The tweaker's guide to the Windows Registry

Want to hack Windows? Better get familiar with the Registry first. Here's what you need to know.

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Understanding keys and values

Underneath each hive are keys, which can in turn contain subkeys, and those subkeys can contain subkeys, and so on, organized in directory fashion, much like a hard drive.

Keys and subkeys contain one or more values, each of which controls a particular setting in Windows. Here are the six primary types of Registry values:

String value (REG_SZ): This kind of value is easy to understand and edit because it is made up of plain text and numbers. It is one of the most common types in the Registry, and the type you're likely to edit most frequently.

For example, this value

HKEY_CURRENT_USER\Control Panel\Mouse


determines the maximum number of milliseconds that can elapse between two mouse clicks for Windows to consider them a double-click (for the user currently logged into Windows).

Binary value (REG_BINARY): This value is made up of binary data: 0s and 1s. As a general rule, you won't edit binary values.

DWORD (32-bit) value (REG_DWORD): This value is represented as a number. Sometimes the value acts as a toggle -- 0 turns on the key and 1 turns off the key -- though other numbers may be used instead.

QWORD (64-bit) value (REG_QWORD): This is like a DWORD value, except that it can hold larger values.

Multistring value (REG_MULTI_SZ): This value contains several strings of plain text and numbers. The Registry Editor will let you edit these values, but it won't let you create them.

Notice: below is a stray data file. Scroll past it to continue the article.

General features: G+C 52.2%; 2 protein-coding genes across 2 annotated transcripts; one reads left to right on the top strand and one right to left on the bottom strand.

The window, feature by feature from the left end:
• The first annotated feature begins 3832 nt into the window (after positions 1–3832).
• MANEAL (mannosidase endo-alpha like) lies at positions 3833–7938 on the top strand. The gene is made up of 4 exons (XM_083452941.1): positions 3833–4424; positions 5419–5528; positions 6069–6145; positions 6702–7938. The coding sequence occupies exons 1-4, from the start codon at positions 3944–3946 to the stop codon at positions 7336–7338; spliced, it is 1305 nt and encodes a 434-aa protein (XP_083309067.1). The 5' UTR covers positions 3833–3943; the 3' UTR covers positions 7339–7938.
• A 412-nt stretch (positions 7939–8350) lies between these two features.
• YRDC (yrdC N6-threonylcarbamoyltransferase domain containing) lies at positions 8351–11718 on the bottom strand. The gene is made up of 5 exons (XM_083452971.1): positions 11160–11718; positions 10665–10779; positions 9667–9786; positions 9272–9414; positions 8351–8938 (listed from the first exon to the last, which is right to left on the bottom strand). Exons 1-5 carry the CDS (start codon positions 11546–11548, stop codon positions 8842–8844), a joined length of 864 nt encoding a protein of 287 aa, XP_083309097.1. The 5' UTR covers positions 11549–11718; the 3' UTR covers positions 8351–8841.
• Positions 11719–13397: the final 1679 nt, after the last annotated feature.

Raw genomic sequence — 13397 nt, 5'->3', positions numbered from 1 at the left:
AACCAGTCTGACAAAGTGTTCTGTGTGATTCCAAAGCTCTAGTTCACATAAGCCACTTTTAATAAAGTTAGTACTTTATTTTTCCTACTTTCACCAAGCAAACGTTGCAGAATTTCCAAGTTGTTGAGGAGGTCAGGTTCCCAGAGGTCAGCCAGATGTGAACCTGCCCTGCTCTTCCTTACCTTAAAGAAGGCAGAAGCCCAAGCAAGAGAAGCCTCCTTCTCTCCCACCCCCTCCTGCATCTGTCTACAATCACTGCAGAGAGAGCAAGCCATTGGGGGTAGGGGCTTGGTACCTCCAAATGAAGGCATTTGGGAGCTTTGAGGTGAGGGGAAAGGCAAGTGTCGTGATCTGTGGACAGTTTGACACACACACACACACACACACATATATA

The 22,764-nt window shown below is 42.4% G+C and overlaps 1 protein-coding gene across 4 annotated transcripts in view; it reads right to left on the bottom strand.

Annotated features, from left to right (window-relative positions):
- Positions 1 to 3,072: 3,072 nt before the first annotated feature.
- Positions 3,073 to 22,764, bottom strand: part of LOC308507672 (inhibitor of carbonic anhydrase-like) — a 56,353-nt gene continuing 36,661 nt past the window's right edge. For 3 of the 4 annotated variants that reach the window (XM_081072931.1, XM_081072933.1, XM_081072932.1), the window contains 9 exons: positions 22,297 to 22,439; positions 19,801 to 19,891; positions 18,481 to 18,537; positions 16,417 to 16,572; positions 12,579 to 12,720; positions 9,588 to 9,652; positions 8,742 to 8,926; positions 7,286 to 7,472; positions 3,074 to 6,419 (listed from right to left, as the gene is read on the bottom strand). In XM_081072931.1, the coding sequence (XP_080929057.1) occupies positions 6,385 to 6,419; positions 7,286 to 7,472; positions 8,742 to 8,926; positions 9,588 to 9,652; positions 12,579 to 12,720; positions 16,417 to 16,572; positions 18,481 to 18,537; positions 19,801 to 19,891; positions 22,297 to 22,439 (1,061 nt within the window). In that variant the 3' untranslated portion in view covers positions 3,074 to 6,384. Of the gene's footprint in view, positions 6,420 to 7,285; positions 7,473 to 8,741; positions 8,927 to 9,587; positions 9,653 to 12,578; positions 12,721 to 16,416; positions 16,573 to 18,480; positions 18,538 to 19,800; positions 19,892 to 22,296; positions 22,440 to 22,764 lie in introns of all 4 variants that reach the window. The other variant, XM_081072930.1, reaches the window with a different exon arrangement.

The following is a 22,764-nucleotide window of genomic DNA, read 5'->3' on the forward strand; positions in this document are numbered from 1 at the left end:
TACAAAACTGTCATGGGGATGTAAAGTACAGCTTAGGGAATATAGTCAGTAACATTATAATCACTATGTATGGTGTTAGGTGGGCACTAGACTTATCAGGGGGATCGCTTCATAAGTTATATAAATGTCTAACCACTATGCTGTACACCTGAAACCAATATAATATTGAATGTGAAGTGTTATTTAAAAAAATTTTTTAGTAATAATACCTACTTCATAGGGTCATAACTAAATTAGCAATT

Expandable string value (REG_EXPAND_SZ): This value contains the location of files and tells Windows where to find them.


Editing the Registry


With all that as a background, you're ready to get down and dirty and start editing the Registry. Edit the Registry using the Registry Editor. To launch it, select Start --> Run (on XP) or Start --> Start Search (on Vista), type regedit and press Enter (you can also type regedit at the command prompt). In Vista, you'll have to click through a UAC prompt after you press Enter.

If this is the first time you've run the Registry Editor, it will open with the HKEY_CURRENT_USER hive highlighted, as shown below. If you've previously used the Registry Editor, it will highlight the last key you edited or the last place you were in the Registry.

Browse through the Registry with the Registry Editor in the same way you browse through a hard disk using Windows Explorer. Clicking a + sign (in XP) or a light triangle (in Vista) opens a key to reveal the next level down the hierarchy. Clicking a - sign (in XP) or a dark triangle (in Vista) closes the key.

Opening the Registry Editor for the first time
Using the Registry Editor for the first time (shown in Windows Vista).

You can also use shortcut keys to navigate. Pressing the right arrow key on your keyboard opens a Registry key to reveal subkeys; pressing the left arrow key closes a key and moves one level up in the key hierarchy. To jump to the next subkey that begins with a specific letter, press that letter on the keyboard.

If you're looking for a particular key, an even faster way to navigate is to use the Find command from the Edit menu. (You can also use the Find command by pressing Ctrl-F.) To find successive keys with the same value, press the F3 key.

You use the Registry Editor to edit existing keys and values, create new keys and values, or delete keys and values. Sometimes the changes take effect as soon as you make the change and exit the Registry Editor; other times, you'll have to log off and on or reboot for them to take effect.

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